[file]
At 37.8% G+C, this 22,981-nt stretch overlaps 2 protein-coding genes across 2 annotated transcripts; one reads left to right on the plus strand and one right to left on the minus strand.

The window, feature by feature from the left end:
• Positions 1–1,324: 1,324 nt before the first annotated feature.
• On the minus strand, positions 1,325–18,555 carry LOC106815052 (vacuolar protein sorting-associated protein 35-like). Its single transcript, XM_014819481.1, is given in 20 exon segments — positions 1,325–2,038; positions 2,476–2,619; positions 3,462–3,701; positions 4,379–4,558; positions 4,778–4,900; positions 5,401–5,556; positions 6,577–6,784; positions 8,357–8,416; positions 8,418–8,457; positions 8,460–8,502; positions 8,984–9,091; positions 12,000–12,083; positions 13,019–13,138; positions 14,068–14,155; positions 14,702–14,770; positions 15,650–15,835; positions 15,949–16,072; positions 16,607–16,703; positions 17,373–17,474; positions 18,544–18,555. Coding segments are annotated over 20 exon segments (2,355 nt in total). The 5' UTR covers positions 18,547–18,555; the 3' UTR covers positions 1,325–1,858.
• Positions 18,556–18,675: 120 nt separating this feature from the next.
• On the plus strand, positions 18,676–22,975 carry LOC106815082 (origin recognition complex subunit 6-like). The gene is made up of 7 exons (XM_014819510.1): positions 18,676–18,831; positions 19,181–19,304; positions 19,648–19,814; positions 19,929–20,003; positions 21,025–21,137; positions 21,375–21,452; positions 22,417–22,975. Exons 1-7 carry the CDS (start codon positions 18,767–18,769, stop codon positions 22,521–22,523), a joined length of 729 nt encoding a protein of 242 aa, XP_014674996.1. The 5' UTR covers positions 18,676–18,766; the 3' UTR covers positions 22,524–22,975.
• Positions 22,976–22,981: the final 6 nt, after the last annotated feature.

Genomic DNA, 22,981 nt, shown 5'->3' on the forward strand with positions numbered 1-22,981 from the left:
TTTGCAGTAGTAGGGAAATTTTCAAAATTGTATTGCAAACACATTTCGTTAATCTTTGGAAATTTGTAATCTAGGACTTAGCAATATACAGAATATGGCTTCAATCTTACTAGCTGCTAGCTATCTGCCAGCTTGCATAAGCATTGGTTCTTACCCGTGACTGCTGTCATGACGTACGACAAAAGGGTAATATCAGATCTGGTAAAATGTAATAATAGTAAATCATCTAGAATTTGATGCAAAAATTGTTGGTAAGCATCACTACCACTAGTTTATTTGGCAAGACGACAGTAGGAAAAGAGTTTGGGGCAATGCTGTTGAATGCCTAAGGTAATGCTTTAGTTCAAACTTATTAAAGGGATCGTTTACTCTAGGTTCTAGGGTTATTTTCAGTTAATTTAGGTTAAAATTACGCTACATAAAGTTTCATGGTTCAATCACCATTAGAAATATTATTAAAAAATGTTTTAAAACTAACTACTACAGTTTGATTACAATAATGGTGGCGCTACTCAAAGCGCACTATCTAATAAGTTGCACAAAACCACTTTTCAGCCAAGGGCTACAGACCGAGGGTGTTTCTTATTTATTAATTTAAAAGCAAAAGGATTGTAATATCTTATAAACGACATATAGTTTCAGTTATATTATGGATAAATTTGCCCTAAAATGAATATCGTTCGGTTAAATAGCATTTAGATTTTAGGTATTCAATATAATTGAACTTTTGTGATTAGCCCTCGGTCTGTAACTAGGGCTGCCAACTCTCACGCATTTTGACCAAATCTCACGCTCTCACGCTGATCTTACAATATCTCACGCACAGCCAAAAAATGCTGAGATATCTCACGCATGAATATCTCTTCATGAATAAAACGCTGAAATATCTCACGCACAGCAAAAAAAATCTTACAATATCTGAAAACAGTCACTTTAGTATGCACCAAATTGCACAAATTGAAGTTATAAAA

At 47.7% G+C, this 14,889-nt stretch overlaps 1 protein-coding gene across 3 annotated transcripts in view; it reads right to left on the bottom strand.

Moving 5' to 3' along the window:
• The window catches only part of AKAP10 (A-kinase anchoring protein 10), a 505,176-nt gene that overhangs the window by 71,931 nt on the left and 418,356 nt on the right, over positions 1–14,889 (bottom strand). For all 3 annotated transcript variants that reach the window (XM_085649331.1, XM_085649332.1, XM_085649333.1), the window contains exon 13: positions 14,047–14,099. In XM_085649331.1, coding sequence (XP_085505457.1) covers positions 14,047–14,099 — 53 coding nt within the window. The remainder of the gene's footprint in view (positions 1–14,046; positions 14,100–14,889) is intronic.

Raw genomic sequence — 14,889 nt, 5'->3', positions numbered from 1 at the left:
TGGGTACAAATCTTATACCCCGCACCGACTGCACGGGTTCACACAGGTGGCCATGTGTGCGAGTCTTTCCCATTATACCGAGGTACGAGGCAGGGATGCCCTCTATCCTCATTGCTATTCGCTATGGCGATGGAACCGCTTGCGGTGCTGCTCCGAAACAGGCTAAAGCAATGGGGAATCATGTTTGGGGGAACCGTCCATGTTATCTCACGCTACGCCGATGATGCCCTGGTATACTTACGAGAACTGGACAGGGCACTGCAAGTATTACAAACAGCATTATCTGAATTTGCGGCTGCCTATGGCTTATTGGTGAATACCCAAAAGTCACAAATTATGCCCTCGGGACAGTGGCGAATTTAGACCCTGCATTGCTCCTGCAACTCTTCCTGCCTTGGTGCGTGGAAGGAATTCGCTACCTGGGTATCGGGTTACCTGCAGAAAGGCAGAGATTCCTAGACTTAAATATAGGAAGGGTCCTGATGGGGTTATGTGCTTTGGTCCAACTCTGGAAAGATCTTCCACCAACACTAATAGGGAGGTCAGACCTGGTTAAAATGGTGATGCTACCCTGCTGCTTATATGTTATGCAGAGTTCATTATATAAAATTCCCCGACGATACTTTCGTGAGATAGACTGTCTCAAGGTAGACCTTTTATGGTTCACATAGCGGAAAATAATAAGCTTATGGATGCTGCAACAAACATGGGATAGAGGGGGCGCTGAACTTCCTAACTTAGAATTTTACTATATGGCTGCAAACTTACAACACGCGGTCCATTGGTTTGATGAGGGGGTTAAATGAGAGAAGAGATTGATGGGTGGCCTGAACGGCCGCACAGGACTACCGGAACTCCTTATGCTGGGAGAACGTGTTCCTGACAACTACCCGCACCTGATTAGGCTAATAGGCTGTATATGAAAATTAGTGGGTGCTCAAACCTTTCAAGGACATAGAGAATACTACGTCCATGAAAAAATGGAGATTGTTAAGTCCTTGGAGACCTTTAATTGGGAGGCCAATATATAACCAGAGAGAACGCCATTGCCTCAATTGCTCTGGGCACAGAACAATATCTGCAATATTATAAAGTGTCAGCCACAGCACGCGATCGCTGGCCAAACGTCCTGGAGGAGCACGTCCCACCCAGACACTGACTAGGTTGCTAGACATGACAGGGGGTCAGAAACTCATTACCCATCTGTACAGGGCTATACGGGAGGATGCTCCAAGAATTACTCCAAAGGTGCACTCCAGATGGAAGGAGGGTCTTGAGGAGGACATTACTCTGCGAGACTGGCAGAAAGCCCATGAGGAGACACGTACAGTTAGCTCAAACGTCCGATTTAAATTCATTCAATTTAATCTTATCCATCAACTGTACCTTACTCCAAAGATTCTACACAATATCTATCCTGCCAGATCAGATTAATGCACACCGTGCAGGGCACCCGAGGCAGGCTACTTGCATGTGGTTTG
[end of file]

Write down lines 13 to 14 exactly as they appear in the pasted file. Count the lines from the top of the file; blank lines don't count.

Raw genomic sequence — 14,889 nt, 5'->3', positions numbered from 1 at the left:
TGGGTACAAATCTTATACCCCGCACCGACTGCACGGGTTCACACAGGTGGCCATGTGTGCGAGTCTTTCCCATTATACCGAGGTACGAGGCAGGGATGCCCTCTATCCTCATTGCTATTCGCTATGGCGATGGAACCGCTTGCGGTGCTGCTCCGAAACAGGCTAAAGCAATGGGGAATCATGTTTGGGGGAACCGTCCATGTTATCTCACGCTACGCCGATGATGCCCTGGTATACTTACGAGAACTGGACAGGGCACTGCAAGTATTACAAACAGCATTATCTGAATTTGCGGCTGCCTATGGCTTATTGGTGAATACCCAAAAGTCACAAATTATGCCCTCGGGACAGTGGCGAATTTAGACCCTGCATTGCTCCTGCAACTCTTCCTGCCTTGGTGCGTGGAAGGAATTCGCTACCTGGGTATCGGGTTACCTGCAGAAAGGCAGAGATTCCTAGACTTAAATATAGGAAGGGTCCTGATGGGGTTATGTGCTTTGGTCCAACTCTGGAAAGATCTTCCACCAACACTAATAGGGAGGTCAGACCTGGTTAAAATGGTGATGCTACCCTGCTGCTTATATGTTATGCAGAGTTCATTATATAAAATTCCCCGACGATACTTTCGTGAGATAGACTGTCTCAAGGTAGACCTTTTATGGTTCACATAGCGGAAAATAATAAGCTTATGGATGCTGCAACAAACATGGGATAGAGGGGGCGCTGAACTTCCTAACTTAGAATTTTACTATATGGCTGCAAACTTACAACACGCGGTCCATTGGTTTGATGAGGGGGTTAAATGAGAGAAGAGATTGATGGGTGGCCTGAACGGCCGCACAGGACTACCGGAACTCCTTATGCTGGGAGAACGTGTTCCTGACAACTACCCGCACCTGATTAGGCTAATAGGCTGTATATGAAAATTAGTGGGTGCTCAAACCTTTCAAGGACATAGAGAATACTACGTCCATGAAAAAATGGAGATTGTTAAGTCCTTGGAGACCTTTAATTGGGAGGCCAATATATAACCAGAGAGAACGCCATTGCCTCAATTGCTCTGGGCACAGAACAATATCTGCAATATTATAAAGTGTCAGCCACAGCACGCGATCGCTGGCCAAACGTCCTGGAGGAGCACGTCCCACCCAGACACTGACTAGGTTGCTAGACATGACAGGGGGTCAGAAACTCATTACCCATCTGTACAGGGCTATACGGGAGGATGCTCCAAGAATTACTCCAAAGGTGCACTCCAGATGGAAGGAGGGTCTTGAGGAGGACATTACTCTGCGAGACTGGCAGAAAGCCCATGAGGAGACACGTACAGTTAGCTCAAACGTCCGATTTAAATTCATTCAATTTAATCTTATCCATCAACTGTACCTTACTCCAAAGATTCTACACAATATCTATCCTGCCAGATCAGATTAATGCACACCGTGCAGGGCACCCGAGGCAGGCTACTTGCATGTGGTTTG